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Waiting for Nothing

The artwork attempts to reflect part of refugees' prolonged struggles, depicted in oil and acrylic paints on canvas, with the Mexico side emphasizing community and the US side portraying isolation; the piece addresses the plight of 17,000 refugees in Tijuana, MX, enduring challenging conditions in refugee camps, finding solace in communal activities, yet facing neglect upon reaching San Diego, as the US Border Patrol's abandonment leaves non-profits as the sole advocates, exacerbated by shelter shortages, highlighting the United States' consistent failure in addressing refugees' needs.

My motivation for this work stems from personal experiences gathered throughe3w volunteer efforts on both sides of the border and from UCSD class discussions addressing the prolonged struggles of refugees in waiting. This period of waiting, often extending for years, becomes an indefinite ordeal for many.

I created this artwork with oil and acrylic paints on canvas, freehanded. I wanted to embed texture and color on the Mexico side to highlight the sense of community and family, and the US side as bare, flat, and dim. I also wanted to make this a simplistic piece to capture a basic understanding of what goes on, almost as if from a child's perspective.

In Tijuana, Mexico, over 17,000 refugees anxiously anticipate the chance to cross into the US. These individuals endure challenging conditions in various refugee camps, marked by precarious circumstances and a substandard quality of life. Despite this, a resilient sense of community emerges as they share stories, children play, and support each other. Organizations such as the Refugee Health Alliance play a role by providing vital resources like food and medicine. While waiting for the opportunity to seek asylum in the United States, Tijuana's refugees find solace in music, dance, church, and communal activities.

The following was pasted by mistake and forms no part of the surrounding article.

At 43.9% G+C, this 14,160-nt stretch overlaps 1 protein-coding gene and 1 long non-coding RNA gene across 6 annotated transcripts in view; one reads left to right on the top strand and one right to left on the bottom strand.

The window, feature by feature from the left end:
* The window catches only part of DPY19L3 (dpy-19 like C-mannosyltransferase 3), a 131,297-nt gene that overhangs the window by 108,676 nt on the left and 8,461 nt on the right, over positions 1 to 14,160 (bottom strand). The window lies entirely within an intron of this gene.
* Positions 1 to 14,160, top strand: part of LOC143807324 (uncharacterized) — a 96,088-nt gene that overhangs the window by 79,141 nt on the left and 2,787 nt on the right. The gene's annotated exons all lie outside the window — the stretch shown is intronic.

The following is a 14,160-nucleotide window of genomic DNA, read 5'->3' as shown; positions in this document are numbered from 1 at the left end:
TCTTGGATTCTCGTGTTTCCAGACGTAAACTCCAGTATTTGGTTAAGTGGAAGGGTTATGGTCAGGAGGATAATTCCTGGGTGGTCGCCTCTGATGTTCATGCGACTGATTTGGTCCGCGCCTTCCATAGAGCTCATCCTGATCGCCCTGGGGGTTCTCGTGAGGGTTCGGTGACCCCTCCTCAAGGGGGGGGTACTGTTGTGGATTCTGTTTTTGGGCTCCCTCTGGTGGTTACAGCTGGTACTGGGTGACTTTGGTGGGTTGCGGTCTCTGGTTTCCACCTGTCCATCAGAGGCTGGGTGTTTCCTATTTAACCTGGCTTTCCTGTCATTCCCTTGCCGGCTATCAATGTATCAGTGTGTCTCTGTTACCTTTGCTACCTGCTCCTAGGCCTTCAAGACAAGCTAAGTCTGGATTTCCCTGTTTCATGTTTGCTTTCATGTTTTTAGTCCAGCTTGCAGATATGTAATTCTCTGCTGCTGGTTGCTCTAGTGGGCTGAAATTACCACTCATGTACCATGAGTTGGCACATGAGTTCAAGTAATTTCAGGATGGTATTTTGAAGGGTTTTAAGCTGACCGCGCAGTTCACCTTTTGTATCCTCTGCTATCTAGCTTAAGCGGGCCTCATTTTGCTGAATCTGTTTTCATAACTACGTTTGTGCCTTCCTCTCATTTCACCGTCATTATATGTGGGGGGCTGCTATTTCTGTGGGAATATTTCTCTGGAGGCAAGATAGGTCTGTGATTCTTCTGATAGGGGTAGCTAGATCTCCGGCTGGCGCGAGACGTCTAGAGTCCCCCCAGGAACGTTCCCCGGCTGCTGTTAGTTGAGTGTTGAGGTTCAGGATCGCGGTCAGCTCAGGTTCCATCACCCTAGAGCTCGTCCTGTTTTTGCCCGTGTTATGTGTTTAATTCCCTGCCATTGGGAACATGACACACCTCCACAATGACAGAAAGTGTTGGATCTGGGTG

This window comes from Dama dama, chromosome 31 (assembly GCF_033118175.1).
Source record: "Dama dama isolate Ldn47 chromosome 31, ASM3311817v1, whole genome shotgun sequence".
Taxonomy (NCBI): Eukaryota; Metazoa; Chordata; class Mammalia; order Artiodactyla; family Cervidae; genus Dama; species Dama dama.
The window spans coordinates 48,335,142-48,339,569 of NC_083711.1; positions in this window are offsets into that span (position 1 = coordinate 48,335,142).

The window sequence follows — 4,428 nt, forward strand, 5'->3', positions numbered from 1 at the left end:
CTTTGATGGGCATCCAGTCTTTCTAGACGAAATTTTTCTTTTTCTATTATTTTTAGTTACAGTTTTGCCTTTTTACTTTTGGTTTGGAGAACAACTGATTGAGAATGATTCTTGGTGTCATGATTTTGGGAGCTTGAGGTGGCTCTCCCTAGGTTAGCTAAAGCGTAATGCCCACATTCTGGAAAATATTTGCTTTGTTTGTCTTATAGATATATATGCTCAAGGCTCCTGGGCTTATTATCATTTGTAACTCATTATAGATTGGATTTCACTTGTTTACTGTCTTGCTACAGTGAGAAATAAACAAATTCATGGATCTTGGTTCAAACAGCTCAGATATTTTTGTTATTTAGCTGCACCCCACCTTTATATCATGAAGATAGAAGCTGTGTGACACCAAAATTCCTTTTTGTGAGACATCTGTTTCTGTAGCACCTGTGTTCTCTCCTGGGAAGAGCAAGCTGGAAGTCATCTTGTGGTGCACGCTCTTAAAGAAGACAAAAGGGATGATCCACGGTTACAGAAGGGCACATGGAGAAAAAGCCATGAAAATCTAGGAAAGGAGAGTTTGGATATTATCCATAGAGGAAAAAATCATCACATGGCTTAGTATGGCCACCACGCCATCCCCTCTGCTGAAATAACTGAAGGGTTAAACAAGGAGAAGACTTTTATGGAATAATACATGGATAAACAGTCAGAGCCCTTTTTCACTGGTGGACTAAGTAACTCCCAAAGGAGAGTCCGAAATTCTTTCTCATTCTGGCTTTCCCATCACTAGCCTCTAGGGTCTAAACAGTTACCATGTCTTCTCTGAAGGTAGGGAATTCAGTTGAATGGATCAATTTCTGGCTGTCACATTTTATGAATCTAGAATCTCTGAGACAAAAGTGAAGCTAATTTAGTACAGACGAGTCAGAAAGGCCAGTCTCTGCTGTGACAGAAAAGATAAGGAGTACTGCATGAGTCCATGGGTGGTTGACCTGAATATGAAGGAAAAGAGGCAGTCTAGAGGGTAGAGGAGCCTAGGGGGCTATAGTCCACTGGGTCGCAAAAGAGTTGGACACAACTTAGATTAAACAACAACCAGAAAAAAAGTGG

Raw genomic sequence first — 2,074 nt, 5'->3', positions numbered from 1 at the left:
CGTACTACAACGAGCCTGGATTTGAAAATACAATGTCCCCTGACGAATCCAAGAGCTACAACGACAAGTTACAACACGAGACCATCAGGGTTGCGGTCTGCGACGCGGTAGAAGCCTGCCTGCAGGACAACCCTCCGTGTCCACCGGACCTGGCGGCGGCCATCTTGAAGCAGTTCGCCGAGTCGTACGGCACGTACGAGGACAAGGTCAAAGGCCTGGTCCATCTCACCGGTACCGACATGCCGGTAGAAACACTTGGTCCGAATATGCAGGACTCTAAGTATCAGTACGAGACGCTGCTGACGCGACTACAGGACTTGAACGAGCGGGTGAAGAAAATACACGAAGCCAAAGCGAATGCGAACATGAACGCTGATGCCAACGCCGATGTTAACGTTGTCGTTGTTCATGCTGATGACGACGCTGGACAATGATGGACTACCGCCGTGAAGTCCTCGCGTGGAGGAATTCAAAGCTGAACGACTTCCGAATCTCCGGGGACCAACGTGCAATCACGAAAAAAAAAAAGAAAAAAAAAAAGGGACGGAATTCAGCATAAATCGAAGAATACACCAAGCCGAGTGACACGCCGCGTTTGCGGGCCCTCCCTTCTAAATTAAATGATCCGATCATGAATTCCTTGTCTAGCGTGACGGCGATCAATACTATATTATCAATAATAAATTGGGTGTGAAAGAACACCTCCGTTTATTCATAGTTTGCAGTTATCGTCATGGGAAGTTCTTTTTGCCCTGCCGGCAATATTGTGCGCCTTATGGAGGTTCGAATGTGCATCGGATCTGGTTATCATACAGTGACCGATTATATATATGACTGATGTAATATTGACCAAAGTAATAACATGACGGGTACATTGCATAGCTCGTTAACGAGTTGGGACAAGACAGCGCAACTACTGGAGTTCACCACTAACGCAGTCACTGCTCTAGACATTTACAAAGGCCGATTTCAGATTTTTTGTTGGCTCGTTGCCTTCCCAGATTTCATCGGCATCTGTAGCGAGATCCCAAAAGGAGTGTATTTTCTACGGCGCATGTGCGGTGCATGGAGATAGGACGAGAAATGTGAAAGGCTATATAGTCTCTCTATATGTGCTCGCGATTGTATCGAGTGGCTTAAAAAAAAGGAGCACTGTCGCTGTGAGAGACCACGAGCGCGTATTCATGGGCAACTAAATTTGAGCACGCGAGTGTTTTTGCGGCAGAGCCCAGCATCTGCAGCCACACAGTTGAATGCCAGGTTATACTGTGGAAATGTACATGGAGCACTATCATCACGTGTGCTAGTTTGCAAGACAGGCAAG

However, the situation takes a turn for the worse when refugees reach San Diego, California. They received nothing and face isolation and neglect, often separated from their families and dropped off at locations like the Iris Transit Center without financial resources or shelter. Their sense of community is gone. The abandonment by the US Border Patrol leaves non-profit organizations as the sole advocates for these vulnerable individuals. The scarcity of shelter space exacerbates the issue and migrants too often have to navigate the streets while awaiting connection with their sponsors if they are not detained. San Diego's consistent failure to address the needs of refugees over the years has plunged them into perilous situations. The Waiting for Nothing by refugees is at the fault of the United States.



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